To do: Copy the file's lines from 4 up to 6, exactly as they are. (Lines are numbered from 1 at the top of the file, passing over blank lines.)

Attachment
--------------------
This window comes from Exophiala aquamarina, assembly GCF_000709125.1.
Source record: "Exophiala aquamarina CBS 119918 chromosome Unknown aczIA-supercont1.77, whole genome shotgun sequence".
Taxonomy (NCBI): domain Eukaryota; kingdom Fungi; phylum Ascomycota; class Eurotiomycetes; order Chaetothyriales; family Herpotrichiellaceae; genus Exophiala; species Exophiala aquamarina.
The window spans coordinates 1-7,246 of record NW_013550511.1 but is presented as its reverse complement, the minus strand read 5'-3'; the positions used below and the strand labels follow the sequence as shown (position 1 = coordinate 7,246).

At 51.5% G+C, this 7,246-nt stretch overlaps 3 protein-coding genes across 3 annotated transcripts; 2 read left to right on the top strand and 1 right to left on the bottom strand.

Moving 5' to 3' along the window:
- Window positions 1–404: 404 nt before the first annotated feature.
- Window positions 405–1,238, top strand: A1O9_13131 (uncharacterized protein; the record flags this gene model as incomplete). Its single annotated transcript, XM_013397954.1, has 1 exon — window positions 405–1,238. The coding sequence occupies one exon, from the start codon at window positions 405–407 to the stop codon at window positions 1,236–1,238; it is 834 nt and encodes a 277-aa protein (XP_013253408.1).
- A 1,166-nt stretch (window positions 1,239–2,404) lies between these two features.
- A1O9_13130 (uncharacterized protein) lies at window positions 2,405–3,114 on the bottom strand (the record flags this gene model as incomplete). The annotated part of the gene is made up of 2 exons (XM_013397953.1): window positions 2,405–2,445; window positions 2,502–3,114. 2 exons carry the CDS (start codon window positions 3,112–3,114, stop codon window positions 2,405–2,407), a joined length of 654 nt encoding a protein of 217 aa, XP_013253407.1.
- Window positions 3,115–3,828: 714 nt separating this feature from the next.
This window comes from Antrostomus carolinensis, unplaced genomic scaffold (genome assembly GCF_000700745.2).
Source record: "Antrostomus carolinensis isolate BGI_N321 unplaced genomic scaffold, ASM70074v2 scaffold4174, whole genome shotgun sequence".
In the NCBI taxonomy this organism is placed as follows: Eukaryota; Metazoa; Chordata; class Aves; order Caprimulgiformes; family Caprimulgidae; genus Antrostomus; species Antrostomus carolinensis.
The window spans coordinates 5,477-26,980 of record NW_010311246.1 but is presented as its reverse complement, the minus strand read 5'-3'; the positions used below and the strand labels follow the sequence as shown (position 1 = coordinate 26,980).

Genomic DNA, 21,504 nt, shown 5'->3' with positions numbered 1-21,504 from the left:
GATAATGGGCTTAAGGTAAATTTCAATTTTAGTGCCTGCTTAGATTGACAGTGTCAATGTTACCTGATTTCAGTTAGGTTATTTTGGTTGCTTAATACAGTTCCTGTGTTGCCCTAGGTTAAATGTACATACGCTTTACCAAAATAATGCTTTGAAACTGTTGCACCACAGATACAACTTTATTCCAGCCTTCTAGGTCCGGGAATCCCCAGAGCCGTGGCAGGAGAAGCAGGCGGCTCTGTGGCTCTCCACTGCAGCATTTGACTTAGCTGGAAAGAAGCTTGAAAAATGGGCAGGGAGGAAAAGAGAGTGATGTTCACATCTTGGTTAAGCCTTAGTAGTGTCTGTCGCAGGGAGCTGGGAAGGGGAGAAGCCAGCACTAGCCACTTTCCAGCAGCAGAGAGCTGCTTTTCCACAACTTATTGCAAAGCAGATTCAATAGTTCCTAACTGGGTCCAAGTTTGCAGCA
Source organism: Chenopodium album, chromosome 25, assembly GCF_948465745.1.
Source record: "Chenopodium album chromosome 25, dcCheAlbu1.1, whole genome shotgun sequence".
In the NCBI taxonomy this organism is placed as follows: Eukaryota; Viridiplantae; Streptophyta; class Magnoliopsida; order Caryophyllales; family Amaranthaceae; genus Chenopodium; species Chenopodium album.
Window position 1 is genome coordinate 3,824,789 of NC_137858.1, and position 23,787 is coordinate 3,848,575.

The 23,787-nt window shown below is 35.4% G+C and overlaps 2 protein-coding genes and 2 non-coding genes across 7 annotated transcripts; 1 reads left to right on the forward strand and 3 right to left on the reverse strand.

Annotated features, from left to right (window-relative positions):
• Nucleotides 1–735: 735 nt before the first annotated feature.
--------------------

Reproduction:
The window spans coordinates 1-7,246 of record NW_013550511.1 but is presented as its reverse complement, the minus strand read 5'-3'; the positions used below and the strand labels follow the sequence as shown (position 1 = coordinate 7,246).

At 51.5% G+C, this 7,246-nt stretch overlaps 3 protein-coding genes across 3 annotated transcripts; 2 read left to right on the top strand and 1 right to left on the bottom strand.

Moving 5' to 3' along the window: